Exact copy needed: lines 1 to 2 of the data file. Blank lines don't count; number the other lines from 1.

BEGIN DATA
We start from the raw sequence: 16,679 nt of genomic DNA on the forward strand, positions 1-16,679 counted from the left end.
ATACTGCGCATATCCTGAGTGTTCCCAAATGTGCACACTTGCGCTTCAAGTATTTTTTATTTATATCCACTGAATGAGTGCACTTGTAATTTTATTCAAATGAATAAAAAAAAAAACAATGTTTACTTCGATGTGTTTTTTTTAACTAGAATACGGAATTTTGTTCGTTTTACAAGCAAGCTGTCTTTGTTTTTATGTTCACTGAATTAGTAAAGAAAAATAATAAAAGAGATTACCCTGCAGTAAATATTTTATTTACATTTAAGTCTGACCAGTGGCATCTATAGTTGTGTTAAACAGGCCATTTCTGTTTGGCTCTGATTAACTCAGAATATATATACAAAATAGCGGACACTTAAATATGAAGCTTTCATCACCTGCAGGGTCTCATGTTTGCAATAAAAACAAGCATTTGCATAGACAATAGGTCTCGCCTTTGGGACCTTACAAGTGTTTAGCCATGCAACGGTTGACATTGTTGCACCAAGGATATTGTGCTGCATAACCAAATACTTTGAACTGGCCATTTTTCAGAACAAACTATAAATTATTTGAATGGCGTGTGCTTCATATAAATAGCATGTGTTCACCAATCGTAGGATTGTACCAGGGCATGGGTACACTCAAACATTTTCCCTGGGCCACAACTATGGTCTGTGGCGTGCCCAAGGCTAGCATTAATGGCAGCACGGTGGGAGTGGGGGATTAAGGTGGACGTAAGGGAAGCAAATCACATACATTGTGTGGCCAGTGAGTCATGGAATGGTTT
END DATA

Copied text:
We start from the raw sequence: 16,679 nt of genomic DNA on the forward strand, positions 1-16,679 counted from the left end.
ATACTGCGCATATCCTGAGTGTTCCCAAATGTGCACACTTGCGCTTCAAGTATTTTTTATTTATATCCACTGAATGAGTGCACTTGTAATTTTATTCAAATGAATAAAAAAAAAAACAATGTTTACTTCGATGTGTTTTTTTTAACTAGAATACGGAATTTTGTTCGTTTTACAAGCAAGCTGTCTTTGTTTTTATGTTCACTGAATTAGTAAAGAAAAATAATAAAAGAGATTACCCTGCAGTAAATATTTTATTTACATTTAAGTCTGACCAGTGGCATCTATAGTTGTGTTAAACAGGCCATTTCTGTTTGGCTCTGATTAACTCAGAATATATATACAAAATAGCGGACACTTAAATATGAAGCTTTCATCACCTGCAGGGTCTCATGTTTGCAATAAAAACAAGCATTTGCATAGACAATAGGTCTCGCCTTTGGGACCTTACAAGTGTTTAGCCATGCAACGGTTGACATTGTTGCACCAAGGATATTGTGCTGCATAACCAAATACTTTGAACTGGCCATTTTTCAGAACAAACTATAAATTATTTGAATGGCGTGTGCTTCATATAAATAGCATGTGTTCACCAATCGTAGGATTGTACCAGGGCATGGGTACACTCAAACATTTTCCCTGGGCCACAACTATGGTCTGTGGCGTGCCCAAGGCTAGCATTAATGGCAGCACGGTGGGAGTGGGGGATTAAGGTGGACGTAAGGGAAGCAAATCACATACATTGTGTGGCCAGTGAGTCATGGAATGGTTT